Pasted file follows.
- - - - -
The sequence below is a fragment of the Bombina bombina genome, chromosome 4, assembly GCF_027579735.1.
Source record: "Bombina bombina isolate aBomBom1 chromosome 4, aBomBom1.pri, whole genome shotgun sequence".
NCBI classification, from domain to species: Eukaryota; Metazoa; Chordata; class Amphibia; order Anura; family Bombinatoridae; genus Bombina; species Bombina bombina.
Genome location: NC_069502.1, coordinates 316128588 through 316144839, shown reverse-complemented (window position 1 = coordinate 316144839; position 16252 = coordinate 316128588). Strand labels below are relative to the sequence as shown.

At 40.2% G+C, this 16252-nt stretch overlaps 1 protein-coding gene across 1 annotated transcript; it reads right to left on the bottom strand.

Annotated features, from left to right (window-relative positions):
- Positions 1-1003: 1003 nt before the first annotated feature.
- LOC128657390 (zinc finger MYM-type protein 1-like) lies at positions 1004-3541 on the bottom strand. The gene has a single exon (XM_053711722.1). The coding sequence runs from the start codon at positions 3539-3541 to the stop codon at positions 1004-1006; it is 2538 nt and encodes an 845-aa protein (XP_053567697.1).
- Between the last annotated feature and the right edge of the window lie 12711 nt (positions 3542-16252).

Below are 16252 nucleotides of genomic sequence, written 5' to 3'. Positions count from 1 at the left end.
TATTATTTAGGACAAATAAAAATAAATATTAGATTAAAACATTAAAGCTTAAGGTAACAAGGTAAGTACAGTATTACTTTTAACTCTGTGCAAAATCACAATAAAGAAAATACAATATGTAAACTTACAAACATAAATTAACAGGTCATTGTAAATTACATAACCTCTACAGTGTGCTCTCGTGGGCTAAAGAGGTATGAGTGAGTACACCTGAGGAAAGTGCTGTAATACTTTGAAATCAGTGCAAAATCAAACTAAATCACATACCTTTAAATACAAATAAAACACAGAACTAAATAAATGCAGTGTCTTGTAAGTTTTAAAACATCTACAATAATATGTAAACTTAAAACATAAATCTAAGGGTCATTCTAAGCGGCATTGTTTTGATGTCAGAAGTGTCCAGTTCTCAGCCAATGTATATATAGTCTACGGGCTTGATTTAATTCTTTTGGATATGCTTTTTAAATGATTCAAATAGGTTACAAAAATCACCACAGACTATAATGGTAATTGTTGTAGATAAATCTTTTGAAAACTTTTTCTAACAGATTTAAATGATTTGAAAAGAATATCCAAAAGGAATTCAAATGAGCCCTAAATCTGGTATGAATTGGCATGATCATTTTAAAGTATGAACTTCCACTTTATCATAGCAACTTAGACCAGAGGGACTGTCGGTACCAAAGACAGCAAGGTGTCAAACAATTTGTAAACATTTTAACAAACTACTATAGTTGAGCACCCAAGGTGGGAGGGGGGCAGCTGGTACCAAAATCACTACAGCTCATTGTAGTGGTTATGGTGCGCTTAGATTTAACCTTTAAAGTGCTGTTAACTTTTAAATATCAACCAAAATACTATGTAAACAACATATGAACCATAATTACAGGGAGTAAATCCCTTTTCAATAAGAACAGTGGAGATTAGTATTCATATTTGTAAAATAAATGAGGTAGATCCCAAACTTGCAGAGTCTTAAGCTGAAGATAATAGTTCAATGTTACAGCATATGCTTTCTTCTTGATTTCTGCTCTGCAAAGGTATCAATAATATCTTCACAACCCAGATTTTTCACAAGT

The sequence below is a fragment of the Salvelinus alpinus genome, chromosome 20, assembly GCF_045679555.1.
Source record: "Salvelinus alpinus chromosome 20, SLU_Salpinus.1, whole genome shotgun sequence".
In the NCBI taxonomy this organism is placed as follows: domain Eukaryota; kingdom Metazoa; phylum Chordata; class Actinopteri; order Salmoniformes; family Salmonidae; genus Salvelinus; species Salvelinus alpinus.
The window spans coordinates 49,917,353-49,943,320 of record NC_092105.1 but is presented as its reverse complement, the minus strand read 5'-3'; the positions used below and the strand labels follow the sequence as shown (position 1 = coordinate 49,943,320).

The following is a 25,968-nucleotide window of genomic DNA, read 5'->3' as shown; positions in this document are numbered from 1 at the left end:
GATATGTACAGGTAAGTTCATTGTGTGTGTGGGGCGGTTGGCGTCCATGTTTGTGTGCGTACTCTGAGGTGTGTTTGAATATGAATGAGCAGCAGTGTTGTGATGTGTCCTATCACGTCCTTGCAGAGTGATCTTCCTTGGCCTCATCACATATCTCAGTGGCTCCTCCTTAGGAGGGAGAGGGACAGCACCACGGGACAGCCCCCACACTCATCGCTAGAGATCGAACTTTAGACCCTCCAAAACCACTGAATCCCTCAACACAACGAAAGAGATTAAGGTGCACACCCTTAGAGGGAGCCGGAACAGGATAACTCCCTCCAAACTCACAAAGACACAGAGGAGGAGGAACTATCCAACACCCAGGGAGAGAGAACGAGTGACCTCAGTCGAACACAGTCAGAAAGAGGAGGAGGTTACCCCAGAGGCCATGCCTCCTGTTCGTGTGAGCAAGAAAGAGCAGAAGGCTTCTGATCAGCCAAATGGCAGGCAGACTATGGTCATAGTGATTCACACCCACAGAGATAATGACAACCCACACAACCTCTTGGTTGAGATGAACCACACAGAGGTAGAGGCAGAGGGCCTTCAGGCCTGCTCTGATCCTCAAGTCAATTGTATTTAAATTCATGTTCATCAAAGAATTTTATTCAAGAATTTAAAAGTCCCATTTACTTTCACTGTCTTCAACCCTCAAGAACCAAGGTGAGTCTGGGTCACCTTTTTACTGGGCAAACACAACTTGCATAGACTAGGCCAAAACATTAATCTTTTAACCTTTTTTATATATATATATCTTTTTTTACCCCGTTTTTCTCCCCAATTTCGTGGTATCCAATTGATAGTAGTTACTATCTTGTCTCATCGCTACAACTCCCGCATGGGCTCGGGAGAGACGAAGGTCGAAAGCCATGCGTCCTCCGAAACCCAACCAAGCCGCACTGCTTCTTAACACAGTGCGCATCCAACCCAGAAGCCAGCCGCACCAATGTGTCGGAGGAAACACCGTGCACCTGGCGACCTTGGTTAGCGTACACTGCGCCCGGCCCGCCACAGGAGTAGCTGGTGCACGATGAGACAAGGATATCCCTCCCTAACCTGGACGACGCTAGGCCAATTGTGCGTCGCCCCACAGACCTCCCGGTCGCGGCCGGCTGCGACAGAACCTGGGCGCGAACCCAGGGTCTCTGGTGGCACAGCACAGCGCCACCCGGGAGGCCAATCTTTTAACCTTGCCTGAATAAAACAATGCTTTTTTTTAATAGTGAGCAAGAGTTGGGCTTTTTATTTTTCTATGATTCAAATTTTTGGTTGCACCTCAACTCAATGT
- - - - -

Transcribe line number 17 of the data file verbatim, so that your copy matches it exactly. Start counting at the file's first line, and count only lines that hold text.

GATATGTACAGGTAAGTTCATTGTGTGTGTGGGGCGGTTGGCGTCCATGTTTGTGTGCGTACTCTGAGGTGTGTTTGAATATGAATGAGCAGCAGTGTTGTGATGTGTCCTATCACGTCCTTGCAGAGTGATCTTCCTTGGCCTCATCACATATCTCAGTGGCTCCTCCTTAGGAGGGAGAGGGACAGCACCACGGGACAGCCCCCACACTCATCGCTAGAGATCGAACTTTAGACCCTCCAAAACCACTGAATCCCTCAACACAACGAAAGAGATTAAGGTGCACACCCTTAGAGGGAGCCGGAACAGGATAACTCCCTCCAAACTCACAAAGACACAGAGGAGGAGGAACTATCCAACACCCAGGGAGAGAGAACGAGTGACCTCAGTCGAACACAGTCAGAAAGAGGAGGAGGTTACCCCAGAGGCCATGCCTCCTGTTCGTGTGAGCAAGAAAGAGCAGAAGGCTTCTGATCAGCCAAATGGCAGGCAGACTATGGTCATAGTGATTCACACCCACAGAGATAATGACAACCCACACAACCTCTTGGTTGAGATGAACCACACAGAGGTAGAGGCAGAGGGCCTTCAGGCCTGCTCTGATCCTCAAGTCAATTGTATTTAAATTCATGTTCATCAAAGAATTTTATTCAAGAATTTAAAAGTCCCATTTACTTTCACTGTCTTCAACCCTCAAGAACCAAGGTGAGTCTGGGTCACCTTTTTACTGGGCAAACACAACTTGCATAGACTAGGCCAAAACATTAATCTTTTAACCTTTTTTATATATATATATCTTTTTTTACCCCGTTTTTCTCCCCAATTTCGTGGTATCCAATTGATAGTAGTTACTATCTTGTCTCATCGCTACAACTCCCGCATGGGCTCGGGAGAGACGAAGGTCGAAAGCCATGCGTCCTCCGAAACCCAACCAAGCCGCACTGCTTCTTAACACAGTGCGCATCCAACCCAGAAGCCAGCCGCACCAATGTGTCGGAGGAAACACCGTGCACCTGGCGACCTTGGTTAGCGTACACTGCGCCCGGCCCGCCACAGGAGTAGCTGGTGCACGATGAGACAAGGATATCCCTCCCTAACCTGGACGACGCTAGGCCAATTGTGCGTCGCCCCACAGACCTCCCGGTCGCGGCCGGCTGCGACAGAACCTGGGCGCGAACCCAGGGTCTCTGGTGGCACAGCACAGCGCCACCCGGGAGGCCAATCTTTTAACCTTGCCTGAATAAAACAATGCTTTTTTTTAATAGTGAGCAAGAGTTGGGCTTTTTATTTTTCTATGATTCAAATTTTTGGTTGCACCTCAACTCAATGT